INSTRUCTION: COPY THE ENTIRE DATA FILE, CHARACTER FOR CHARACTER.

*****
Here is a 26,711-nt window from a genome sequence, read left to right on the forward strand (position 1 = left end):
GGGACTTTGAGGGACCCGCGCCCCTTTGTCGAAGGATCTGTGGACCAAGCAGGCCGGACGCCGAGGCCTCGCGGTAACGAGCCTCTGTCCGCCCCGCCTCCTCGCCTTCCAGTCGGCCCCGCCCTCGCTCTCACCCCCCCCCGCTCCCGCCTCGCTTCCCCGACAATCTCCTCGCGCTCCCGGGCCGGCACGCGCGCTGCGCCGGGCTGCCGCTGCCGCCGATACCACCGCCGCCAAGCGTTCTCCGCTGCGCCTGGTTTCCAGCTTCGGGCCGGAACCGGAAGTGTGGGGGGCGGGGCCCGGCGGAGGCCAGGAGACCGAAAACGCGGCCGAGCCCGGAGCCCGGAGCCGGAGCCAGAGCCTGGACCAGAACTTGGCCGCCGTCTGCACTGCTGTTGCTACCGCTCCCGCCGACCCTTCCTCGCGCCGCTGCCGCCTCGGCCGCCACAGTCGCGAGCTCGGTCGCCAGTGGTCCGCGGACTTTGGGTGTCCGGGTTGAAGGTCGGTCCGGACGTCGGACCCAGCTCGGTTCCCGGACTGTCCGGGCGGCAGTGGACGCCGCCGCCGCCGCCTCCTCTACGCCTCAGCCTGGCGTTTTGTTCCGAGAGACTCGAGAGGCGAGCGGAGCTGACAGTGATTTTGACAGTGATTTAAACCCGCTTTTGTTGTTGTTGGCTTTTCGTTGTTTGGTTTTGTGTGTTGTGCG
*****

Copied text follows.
Here is a 26,711-nt window from a genome sequence, read left to right on the forward strand (position 1 = left end):
GGGACTTTGAGGGACCCGCGCCCCTTTGTCGAAGGATCTGTGGACCAAGCAGGCCGGACGCCGAGGCCTCGCGGTAACGAGCCTCTGTCCGCCCCGCCTCCTCGCCTTCCAGTCGGCCCCGCCCTCGCTCTCACCCCCCCCCGCTCCCGCCTCGCTTCCCCGACAATCTCCTCGCGCTCCCGGGCCGGCACGCGCGCTGCGCCGGGCTGCCGCTGCCGCCGATACCACCGCCGCCAAGCGTTCTCCGCTGCGCCTGGTTTCCAGCTTCGGGCCGGAACCGGAAGTGTGGGGGGCGGGGCCCGGCGGAGGCCAGGAGACCGAAAACGCGGCCGAGCCCGGAGCCCGGAGCCGGAGCCAGAGCCTGGACCAGAACTTGGCCGCCGTCTGCACTGCTGTTGCTACCGCTCCCGCCGACCCTTCCTCGCGCCGCTGCCGCCTCGGCCGCCACAGTCGCGAGCTCGGTCGCCAGTGGTCCGCGGACTTTGGGTGTCCGGGTTGAAGGTCGGTCCGGACGTCGGACCCAGCTCGGTTCCCGGACTGTCCGGGCGGCAGTGGACGCCGCCGCCGCCGCCTCCTCTACGCCTCAGCCTGGCGTTTTGTTCCGAGAGACTCGAGAGGCGAGCGGAGCTGACAGTGATTTTGACAGTGATTTAAACCCGCTTTTGTTGTTGTTGGCTTTTCGTTGTTTGGTTTTGTGTGTTGTGCG